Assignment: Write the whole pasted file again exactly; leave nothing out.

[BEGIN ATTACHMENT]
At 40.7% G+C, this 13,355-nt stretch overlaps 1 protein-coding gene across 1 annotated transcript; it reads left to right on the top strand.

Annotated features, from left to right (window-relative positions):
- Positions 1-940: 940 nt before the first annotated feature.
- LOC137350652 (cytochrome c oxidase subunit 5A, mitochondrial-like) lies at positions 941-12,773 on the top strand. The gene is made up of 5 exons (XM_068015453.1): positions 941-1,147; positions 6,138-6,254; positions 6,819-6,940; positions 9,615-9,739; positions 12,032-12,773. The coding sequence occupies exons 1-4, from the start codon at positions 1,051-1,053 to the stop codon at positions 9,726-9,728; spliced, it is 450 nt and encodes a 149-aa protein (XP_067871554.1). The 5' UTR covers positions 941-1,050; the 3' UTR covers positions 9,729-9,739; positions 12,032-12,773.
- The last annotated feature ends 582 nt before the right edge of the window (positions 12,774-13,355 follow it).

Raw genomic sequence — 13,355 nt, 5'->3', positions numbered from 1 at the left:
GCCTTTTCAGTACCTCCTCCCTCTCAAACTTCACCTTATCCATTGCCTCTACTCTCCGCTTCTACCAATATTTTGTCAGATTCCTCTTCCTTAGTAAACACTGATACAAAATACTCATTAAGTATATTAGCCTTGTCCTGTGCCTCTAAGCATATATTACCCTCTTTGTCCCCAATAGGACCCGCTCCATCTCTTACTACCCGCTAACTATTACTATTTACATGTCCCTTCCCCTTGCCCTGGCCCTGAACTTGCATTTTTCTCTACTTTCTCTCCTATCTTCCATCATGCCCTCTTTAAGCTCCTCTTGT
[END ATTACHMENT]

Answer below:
At 40.7% G+C, this 13,355-nt stretch overlaps 1 protein-coding gene across 1 annotated transcript; it reads left to right on the top strand.

Annotated features, from left to right (window-relative positions):
- Positions 1-940: 940 nt before the first annotated feature.
- LOC137350652 (cytochrome c oxidase subunit 5A, mitochondrial-like) lies at positions 941-12,773 on the top strand. The gene is made up of 5 exons (XM_068015453.1): positions 941-1,147; positions 6,138-6,254; positions 6,819-6,940; positions 9,615-9,739; positions 12,032-12,773. The coding sequence occupies exons 1-4, from the start codon at positions 1,051-1,053 to the stop codon at positions 9,726-9,728; spliced, it is 450 nt and encodes a 149-aa protein (XP_067871554.1). The 5' UTR covers positions 941-1,050; the 3' UTR covers positions 9,729-9,739; positions 12,032-12,773.
- The last annotated feature ends 582 nt before the right edge of the window (positions 12,774-13,355 follow it).

Raw genomic sequence — 13,355 nt, 5'->3', positions numbered from 1 at the left:
GCCTTTTCAGTACCTCCTCCCTCTCAAACTTCACCTTATCCATTGCCTCTACTCTCCGCTTCTACCAATATTTTGTCAGATTCCTCTTCCTTAGTAAACACTGATACAAAATACTCATTAAGTATATTAGCCTTGTCCTGTGCCTCTAAGCATATATTACCCTCTTTGTCCCCAATAGGACCCGCTCCATCTCTTACTACCCGCTAACTATTACTATTTACATGTCCCTTCCCCTTGCCCTGGCCCTGAACTTGCATTTTTCTCTACTTTCTCTCCTATCTTCCATCATGCCCTCTTTAAGCTCCTCTTGT